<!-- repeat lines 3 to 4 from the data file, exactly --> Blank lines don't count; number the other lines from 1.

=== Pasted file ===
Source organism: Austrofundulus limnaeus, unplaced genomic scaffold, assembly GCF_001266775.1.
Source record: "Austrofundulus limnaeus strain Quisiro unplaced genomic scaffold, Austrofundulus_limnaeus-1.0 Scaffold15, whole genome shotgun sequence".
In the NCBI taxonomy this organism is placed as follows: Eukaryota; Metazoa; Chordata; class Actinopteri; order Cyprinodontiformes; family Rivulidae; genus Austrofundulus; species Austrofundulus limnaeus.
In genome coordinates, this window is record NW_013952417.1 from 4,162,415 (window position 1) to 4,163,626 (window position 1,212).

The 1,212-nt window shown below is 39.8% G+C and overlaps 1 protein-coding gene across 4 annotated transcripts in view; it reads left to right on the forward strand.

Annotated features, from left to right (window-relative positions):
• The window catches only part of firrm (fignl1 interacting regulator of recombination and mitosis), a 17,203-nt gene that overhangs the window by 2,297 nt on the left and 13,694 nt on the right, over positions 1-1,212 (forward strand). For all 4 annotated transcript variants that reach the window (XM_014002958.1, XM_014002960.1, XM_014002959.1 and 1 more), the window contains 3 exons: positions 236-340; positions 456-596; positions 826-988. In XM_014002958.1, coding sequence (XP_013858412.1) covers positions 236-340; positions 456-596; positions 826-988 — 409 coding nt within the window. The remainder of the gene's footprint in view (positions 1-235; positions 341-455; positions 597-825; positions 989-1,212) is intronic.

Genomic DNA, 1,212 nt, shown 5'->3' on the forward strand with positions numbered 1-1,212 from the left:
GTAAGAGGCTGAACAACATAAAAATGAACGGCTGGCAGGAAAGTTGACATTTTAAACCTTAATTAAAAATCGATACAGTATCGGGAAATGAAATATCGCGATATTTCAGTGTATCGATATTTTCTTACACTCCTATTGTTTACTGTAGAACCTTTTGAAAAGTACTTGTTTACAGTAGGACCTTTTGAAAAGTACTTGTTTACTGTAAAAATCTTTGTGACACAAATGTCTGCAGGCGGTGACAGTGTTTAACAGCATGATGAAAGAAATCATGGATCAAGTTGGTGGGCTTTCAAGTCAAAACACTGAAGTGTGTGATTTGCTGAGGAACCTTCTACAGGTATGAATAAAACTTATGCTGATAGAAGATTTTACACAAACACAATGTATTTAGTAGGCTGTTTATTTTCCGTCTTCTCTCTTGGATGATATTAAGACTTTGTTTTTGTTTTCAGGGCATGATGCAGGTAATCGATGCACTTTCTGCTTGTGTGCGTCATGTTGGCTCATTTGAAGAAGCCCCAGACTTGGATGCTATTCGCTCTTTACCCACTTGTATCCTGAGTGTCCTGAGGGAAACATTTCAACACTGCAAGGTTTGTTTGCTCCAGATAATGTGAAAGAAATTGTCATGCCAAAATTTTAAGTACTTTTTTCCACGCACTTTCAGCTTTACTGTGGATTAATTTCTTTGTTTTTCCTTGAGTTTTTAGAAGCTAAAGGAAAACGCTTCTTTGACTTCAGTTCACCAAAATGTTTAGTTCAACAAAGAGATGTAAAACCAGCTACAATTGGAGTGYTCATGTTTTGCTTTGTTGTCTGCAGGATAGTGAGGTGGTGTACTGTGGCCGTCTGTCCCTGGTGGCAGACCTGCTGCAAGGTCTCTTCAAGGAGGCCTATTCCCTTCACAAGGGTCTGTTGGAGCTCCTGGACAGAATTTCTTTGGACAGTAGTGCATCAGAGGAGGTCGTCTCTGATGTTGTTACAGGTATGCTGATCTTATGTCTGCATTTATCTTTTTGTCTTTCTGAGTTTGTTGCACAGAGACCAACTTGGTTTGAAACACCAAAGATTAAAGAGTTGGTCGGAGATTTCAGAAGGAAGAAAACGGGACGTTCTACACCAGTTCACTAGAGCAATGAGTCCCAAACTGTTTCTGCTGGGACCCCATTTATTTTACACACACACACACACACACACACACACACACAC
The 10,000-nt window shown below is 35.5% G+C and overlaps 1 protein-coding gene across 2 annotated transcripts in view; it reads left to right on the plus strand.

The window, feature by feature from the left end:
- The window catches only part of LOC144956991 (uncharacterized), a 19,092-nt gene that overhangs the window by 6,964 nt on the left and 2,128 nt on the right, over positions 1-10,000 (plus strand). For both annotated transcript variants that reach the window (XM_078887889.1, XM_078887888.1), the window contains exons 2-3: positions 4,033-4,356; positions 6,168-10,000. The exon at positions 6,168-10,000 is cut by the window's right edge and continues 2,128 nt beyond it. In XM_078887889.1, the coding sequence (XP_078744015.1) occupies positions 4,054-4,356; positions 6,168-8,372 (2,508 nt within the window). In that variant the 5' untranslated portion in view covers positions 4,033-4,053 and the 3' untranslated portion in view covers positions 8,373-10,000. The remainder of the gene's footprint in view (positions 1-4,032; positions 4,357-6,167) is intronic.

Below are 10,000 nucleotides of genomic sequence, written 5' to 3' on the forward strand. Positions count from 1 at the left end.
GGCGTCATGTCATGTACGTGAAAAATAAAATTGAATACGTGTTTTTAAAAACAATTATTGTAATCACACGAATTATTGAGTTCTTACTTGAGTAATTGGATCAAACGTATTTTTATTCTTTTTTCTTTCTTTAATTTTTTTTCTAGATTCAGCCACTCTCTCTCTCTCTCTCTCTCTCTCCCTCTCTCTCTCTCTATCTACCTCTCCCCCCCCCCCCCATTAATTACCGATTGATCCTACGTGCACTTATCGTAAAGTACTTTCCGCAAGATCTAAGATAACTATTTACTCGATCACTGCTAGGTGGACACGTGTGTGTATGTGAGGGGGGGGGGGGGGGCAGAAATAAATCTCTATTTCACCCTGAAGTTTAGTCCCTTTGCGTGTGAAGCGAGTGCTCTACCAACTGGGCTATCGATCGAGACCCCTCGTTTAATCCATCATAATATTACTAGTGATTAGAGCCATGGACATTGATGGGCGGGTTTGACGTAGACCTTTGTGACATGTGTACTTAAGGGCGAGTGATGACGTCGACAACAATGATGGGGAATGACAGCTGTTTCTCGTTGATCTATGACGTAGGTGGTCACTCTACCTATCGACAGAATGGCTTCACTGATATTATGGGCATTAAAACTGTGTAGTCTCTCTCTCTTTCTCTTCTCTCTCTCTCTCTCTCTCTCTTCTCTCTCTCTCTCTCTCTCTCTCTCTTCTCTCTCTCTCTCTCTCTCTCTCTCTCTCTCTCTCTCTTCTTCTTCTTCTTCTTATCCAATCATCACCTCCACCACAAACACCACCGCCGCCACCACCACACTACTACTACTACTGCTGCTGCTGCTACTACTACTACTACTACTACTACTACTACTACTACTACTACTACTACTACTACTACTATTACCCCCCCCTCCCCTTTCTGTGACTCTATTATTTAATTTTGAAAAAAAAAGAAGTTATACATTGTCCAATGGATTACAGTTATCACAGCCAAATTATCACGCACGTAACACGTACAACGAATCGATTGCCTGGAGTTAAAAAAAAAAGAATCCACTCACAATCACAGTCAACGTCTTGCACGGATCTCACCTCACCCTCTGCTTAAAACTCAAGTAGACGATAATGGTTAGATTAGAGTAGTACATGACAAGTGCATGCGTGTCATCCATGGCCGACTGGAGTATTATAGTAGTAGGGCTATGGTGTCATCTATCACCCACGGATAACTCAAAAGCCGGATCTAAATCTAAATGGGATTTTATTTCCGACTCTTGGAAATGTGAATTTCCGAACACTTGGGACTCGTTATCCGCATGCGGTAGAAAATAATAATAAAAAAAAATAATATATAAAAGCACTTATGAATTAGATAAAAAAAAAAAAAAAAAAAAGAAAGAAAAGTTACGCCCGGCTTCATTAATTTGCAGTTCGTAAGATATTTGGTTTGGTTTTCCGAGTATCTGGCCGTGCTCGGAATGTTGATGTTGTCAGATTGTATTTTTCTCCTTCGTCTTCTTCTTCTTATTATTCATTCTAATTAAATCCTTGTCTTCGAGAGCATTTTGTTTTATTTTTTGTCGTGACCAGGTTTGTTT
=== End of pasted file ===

In the NCBI taxonomy this organism is placed as follows: Eukaryota; Metazoa; Chordata; class Actinopteri; order Cyprinodontiformes; family Rivulidae; genus Austrofundulus; species Austrofundulus limnaeus.
In genome coordinates, this window is record NW_013952417.1 from 4,162,415 (window position 1) to 4,163,626 (window position 1,212).